She grinned and gave it back to him. “Mum sent it?” She put her head under the water and started rinsing her hair.

“Right,” Harry answered. “I’ll put it on the bed for you.”

Ginny finished showering, and Harry took his turn while Ginny got back in bed and drank coffee and read the story. Harry joined her in a few minutes. It was a routine they followed on mornings when they were both leaving early for work; it gave them a few more minutes together in their favorite place.

“Seeker is Forrester Salinger of Chudley,” Ginny read. “Gwenog is First Beater and Pastorini the other. That’s a surprise, but I guess they’re going for quickness at all positions.” Gwenog Jones was captain of the Harpies, and this would be her third World Cup tournament. “Keeper is Jim Leyting from Wigtown. That’s bloody brilliant, he’s the best in the league, no doubt.”

“The papers were calling for you to be First Chaser. I guess it doesn’t matter much, but how come you’re Second? You’re scoring champion, for goodness sake.”

“I don’t care. I suppose it’s politics. Danny Donahue is a sweet flyer and he’s been in the league eight years longer than me. He deserves the first spot.”

“So what do you think?” Harry was reading over her shoulder with one hand around her back and his chin resting on her shoulder. “Do you have a shot at the Cup?”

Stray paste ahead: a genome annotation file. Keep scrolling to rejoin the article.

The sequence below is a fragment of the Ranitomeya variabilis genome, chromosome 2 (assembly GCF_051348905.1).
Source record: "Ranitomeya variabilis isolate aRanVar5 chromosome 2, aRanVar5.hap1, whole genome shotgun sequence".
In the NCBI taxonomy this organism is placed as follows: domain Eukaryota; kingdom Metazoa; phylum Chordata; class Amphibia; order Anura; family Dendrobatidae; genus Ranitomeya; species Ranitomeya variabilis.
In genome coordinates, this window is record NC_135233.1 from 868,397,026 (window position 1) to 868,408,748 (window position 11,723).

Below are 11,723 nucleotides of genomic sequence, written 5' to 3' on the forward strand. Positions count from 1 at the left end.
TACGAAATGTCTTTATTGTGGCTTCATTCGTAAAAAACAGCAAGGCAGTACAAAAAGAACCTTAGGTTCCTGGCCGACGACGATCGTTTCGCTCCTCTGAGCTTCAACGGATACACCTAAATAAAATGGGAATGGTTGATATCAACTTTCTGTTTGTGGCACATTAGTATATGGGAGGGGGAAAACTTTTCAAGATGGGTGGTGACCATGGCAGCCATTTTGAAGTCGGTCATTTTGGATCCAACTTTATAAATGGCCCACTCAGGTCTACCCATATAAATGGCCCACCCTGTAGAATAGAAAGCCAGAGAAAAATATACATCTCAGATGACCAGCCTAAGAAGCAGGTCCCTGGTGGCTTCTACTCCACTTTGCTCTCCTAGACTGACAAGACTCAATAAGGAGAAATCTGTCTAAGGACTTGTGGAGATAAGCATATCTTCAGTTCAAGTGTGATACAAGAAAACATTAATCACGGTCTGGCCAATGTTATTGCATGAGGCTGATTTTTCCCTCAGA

“We do. We’re going to score a lot of goals and Forrester is at the top of his game. I think we’ll be the favorite.”

“This is going to be fun. Do you know what the schedule is, who you’ll be playing?”

“I’ll try to find out today. What time is it?” She glanced out the door into the sitting room where she could see the clock on the mantel. “Time for work.” She paused and looked at him quizzically. “What’s wrong?”

In the excitement Harry had managed to keep to himself his second thoughts about a new home. “I need to think some more about moving. I’m not saying I don’t want to, but I don’t think I’m used to the idea yet. Let’s talk about it again, okay?”

“Sure,” Ginny said, but with some obvious irritation.

“I promise we’ll settle it by the weekend. But it wasn’t fair. I just had a few hours to think about it. It’s too big a deal to decide so fast.”

Ginny chewed her lip for a moment, but the furrows on her forehead disappeared.

“That’s true. We’ll take our time, okay. I know we’ll make the right decision.”

Harry laughed, and Ginny couldn’t help a smile. “No, I will listen to reason. You’re right, it’s too important to decide quickly.”

They kissed, got out of bed, and dressed. Harry donned his Auror robes and Ginny put on a pair of jeans and a Harpies tee shirt. They ate a quick breakfast, and Ginny took her two brooms from their rack next to the fireplace—a Firebolt 21 that was her seventeenth birthday present from her parents, and an Ion One, her wedding present from her entire family and still the fastest model on the market. She went into the fireplace first and Harry followed a moment later. When the green flames died, the flat was quiet.